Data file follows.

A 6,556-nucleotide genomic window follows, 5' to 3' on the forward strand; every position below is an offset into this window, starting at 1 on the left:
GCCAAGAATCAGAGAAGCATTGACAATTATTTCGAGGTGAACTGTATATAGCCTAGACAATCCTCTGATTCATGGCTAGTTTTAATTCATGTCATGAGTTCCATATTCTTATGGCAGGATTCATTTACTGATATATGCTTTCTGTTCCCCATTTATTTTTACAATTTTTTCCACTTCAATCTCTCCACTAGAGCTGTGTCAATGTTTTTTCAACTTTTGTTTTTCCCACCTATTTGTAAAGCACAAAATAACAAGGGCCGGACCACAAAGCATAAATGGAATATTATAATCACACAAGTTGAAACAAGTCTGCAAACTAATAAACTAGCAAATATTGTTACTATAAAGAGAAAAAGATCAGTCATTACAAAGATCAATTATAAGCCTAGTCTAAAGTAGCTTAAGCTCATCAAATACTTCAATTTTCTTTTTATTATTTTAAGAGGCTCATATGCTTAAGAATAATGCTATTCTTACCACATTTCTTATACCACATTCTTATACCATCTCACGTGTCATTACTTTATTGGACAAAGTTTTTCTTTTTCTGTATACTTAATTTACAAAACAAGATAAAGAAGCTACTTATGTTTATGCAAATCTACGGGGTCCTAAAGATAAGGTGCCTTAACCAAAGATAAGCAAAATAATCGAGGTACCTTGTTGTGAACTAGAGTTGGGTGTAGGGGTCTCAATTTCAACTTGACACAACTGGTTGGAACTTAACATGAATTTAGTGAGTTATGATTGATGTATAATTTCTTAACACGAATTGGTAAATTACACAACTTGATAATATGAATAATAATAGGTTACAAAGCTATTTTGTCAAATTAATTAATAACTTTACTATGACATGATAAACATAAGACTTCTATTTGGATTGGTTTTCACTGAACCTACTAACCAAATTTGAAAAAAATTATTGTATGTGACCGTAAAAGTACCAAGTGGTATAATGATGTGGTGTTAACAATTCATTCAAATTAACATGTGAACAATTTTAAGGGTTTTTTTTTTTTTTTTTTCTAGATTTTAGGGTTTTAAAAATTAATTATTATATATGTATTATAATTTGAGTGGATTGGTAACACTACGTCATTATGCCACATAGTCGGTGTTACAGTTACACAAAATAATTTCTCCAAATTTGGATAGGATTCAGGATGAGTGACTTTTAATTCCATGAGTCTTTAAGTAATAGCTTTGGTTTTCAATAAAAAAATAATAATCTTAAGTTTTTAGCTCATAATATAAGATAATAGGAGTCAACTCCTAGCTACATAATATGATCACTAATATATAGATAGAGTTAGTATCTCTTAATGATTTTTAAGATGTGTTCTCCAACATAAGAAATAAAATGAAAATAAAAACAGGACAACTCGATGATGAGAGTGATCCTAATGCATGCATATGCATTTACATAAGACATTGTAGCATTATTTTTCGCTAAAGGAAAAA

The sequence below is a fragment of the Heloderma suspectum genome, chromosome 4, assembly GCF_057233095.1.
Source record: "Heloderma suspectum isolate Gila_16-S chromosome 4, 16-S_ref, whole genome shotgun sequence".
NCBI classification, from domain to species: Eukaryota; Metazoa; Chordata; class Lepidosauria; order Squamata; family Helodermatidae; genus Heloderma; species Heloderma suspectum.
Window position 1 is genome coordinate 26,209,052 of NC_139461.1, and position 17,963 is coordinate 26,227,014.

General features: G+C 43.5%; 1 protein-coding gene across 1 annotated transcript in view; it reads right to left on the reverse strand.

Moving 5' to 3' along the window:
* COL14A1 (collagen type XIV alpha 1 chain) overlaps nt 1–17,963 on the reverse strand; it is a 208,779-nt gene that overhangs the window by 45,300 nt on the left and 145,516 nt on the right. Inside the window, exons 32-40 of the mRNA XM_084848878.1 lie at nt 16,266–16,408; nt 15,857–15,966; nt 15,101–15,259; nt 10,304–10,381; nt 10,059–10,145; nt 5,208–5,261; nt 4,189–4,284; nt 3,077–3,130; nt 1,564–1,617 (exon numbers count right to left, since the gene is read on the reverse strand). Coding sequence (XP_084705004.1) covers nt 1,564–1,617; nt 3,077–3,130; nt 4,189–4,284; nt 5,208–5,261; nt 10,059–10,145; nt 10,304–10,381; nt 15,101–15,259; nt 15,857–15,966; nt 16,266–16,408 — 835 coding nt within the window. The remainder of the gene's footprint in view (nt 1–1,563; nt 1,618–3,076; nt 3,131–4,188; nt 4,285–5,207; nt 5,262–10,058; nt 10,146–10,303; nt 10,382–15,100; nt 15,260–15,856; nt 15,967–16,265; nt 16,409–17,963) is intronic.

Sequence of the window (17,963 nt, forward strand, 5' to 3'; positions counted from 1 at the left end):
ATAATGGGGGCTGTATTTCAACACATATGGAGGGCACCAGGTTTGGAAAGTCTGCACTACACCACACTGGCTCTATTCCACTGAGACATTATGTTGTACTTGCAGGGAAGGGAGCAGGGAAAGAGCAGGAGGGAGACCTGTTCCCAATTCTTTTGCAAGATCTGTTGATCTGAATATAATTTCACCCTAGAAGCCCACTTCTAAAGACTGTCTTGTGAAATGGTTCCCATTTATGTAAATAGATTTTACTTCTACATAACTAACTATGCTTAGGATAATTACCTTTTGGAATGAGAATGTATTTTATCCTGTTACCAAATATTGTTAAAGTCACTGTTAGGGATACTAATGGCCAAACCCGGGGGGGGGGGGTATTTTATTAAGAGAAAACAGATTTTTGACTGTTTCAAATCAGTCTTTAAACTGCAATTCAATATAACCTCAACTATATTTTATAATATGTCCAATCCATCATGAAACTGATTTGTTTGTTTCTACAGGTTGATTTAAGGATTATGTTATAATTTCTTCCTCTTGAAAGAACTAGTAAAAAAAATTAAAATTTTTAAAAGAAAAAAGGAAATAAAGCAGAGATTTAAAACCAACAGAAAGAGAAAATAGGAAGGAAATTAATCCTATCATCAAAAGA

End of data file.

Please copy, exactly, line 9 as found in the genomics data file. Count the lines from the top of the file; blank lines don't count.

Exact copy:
* COL14A1 (collagen type XIV alpha 1 chain) overlaps nt 1–17,963 on the reverse strand; it is a 208,779-nt gene that overhangs the window by 45,300 nt on the left and 145,516 nt on the right. Inside the window, exons 32-40 of the mRNA XM_084848878.1 lie at nt 16,266–16,408; nt 15,857–15,966; nt 15,101–15,259; nt 10,304–10,381; nt 10,059–10,145; nt 5,208–5,261; nt 4,189–4,284; nt 3,077–3,130; nt 1,564–1,617 (exon numbers count right to left, since the gene is read on the reverse strand). Coding sequence (XP_084705004.1) covers nt 1,564–1,617; nt 3,077–3,130; nt 4,189–4,284; nt 5,208–5,261; nt 10,059–10,145; nt 10,304–10,381; nt 15,101–15,259; nt 15,857–15,966; nt 16,266–16,408 — 835 coding nt within the window. The remainder of the gene's footprint in view (nt 1–1,563; nt 1,618–3,076; nt 3,131–4,188; nt 4,285–5,207; nt 5,262–10,058; nt 10,146–10,303; nt 10,382–15,100; nt 15,260–15,856; nt 15,967–16,265; nt 16,409–17,963) is intronic.